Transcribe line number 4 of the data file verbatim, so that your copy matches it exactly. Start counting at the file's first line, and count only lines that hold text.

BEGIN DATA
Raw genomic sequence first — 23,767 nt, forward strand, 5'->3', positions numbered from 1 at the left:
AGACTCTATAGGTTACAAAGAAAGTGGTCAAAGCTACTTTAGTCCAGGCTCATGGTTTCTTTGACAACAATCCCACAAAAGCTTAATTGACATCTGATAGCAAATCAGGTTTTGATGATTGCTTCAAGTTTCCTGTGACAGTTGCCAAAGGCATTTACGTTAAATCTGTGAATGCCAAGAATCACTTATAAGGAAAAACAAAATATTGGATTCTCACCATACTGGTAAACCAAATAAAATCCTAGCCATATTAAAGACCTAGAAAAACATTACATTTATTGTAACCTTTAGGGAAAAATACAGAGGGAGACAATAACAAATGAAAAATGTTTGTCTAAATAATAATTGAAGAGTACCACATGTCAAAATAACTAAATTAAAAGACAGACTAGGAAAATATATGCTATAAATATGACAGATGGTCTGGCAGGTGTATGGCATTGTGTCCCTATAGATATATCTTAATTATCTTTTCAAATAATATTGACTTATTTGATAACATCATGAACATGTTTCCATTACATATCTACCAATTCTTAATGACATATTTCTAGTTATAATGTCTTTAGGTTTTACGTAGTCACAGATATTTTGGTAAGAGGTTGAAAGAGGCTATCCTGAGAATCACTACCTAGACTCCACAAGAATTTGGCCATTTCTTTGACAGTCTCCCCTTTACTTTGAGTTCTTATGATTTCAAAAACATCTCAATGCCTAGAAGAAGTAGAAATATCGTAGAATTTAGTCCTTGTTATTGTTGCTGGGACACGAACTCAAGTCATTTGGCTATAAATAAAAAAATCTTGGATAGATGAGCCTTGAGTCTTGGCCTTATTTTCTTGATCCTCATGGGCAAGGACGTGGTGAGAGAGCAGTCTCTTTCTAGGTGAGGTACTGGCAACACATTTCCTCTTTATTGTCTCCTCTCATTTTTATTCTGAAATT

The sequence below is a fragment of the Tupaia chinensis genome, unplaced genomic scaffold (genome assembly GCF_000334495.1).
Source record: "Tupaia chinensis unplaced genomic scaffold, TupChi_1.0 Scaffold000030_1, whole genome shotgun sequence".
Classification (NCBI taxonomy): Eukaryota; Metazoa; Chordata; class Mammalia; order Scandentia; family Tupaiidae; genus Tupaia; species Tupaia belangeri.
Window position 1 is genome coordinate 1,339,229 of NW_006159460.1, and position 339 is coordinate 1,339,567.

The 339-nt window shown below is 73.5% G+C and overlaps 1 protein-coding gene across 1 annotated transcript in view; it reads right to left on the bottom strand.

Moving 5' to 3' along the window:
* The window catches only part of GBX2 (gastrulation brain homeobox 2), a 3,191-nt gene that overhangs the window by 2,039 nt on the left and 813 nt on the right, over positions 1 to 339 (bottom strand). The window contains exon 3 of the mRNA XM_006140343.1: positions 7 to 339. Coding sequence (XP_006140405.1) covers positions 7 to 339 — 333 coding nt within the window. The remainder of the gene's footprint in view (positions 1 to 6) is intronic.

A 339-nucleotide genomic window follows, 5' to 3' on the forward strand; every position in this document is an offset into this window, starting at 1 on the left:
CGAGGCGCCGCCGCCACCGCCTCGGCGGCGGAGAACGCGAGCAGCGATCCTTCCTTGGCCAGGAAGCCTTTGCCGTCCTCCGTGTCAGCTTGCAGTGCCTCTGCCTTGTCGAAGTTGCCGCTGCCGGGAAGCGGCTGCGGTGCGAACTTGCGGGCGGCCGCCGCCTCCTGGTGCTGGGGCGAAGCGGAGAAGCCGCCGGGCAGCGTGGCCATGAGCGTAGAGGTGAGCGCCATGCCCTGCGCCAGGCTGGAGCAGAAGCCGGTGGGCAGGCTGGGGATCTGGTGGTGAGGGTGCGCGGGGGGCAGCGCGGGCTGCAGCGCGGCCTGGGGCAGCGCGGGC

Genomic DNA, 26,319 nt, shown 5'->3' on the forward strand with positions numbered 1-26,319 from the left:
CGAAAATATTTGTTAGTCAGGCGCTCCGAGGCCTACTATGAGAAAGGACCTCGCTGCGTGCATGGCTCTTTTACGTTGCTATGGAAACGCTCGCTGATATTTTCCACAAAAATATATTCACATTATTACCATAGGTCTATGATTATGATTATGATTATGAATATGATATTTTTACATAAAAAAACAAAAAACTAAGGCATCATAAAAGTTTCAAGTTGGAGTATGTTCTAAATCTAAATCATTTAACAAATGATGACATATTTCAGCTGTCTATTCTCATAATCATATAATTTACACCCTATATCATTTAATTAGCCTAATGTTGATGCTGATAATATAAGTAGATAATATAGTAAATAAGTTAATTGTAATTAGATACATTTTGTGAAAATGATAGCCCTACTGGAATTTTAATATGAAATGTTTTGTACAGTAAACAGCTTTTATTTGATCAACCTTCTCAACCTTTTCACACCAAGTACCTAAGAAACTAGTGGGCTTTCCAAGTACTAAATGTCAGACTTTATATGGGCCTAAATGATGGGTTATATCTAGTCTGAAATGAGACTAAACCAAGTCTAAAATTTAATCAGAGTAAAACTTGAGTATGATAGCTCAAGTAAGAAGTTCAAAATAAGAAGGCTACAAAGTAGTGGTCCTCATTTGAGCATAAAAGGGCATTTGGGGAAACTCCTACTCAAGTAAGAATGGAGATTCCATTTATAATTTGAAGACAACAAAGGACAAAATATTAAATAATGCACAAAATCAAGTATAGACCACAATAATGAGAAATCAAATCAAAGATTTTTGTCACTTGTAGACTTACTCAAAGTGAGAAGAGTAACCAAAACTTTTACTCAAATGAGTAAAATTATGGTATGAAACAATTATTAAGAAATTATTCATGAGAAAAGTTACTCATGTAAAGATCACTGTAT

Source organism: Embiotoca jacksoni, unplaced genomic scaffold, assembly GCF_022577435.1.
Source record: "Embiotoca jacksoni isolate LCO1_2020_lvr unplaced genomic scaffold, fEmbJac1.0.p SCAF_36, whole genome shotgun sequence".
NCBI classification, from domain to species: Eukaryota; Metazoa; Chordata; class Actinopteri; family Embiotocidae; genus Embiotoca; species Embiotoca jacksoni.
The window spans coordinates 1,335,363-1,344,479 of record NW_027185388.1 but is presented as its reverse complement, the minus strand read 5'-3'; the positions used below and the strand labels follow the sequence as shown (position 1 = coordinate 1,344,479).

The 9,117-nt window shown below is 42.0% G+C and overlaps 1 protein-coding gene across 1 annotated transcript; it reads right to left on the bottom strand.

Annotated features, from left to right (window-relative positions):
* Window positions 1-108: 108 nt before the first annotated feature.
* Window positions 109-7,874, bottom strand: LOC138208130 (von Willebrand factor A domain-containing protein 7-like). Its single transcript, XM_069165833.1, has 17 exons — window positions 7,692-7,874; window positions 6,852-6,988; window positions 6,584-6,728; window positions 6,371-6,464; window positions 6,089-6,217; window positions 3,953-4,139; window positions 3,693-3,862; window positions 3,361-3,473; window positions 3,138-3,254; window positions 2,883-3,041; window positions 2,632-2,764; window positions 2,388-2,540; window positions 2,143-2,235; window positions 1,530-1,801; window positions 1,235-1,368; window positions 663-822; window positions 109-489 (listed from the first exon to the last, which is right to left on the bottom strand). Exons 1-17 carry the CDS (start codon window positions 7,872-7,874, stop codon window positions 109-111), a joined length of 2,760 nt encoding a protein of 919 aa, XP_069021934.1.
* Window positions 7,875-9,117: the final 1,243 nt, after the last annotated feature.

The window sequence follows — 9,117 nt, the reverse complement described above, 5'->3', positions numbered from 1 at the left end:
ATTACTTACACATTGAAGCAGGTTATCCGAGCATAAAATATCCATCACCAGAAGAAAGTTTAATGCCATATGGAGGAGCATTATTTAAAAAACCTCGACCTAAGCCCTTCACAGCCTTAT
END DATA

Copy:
Source record: "Tupaia chinensis unplaced genomic scaffold, TupChi_1.0 Scaffold000030_1, whole genome shotgun sequence".